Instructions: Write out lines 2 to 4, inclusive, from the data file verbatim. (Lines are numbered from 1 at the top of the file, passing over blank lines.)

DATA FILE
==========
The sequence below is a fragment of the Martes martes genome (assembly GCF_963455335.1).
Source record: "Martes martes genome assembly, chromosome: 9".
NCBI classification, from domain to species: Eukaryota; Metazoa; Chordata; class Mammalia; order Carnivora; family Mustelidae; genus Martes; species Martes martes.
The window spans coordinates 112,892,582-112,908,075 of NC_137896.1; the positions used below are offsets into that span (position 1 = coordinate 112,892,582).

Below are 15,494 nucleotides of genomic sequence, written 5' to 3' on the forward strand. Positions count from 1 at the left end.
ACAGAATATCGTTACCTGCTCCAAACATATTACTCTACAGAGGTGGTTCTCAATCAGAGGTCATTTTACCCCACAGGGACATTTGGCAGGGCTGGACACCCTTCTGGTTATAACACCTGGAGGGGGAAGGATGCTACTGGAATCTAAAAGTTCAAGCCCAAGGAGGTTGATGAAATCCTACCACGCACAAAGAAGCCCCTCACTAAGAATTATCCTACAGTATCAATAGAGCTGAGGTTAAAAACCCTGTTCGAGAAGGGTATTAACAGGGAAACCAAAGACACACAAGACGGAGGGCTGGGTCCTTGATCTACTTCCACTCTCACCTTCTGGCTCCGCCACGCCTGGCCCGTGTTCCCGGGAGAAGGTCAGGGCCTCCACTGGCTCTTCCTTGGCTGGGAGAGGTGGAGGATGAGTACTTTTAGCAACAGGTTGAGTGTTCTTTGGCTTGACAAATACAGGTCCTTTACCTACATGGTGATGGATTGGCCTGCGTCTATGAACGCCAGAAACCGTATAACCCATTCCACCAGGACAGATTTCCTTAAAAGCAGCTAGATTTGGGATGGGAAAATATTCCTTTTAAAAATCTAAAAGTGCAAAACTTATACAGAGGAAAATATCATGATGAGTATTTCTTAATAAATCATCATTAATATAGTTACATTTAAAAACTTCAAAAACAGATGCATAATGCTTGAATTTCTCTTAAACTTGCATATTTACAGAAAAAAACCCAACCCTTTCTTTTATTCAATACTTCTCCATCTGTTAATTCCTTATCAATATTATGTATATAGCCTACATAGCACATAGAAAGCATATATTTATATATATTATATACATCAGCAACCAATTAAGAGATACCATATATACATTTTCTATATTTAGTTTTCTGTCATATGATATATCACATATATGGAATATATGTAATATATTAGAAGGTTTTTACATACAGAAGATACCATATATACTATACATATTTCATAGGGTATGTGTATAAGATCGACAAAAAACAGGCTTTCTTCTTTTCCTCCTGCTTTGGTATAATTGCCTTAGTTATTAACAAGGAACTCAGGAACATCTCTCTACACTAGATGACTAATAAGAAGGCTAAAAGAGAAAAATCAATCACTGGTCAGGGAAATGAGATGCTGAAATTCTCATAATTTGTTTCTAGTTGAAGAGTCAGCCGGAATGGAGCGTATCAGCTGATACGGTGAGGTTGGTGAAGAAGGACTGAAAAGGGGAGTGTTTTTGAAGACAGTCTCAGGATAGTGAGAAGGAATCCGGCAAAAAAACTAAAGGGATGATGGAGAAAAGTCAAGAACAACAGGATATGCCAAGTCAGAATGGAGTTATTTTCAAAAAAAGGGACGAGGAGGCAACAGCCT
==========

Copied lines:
Source record: "Martes martes genome assembly, chromosome: 9".
NCBI classification, from domain to species: Eukaryota; Metazoa; Chordata; class Mammalia; order Carnivora; family Mustelidae; genus Martes; species Martes martes.
The window spans coordinates 112,892,582-112,908,075 of NC_137896.1; the positions used below are offsets into that span (position 1 = coordinate 112,892,582).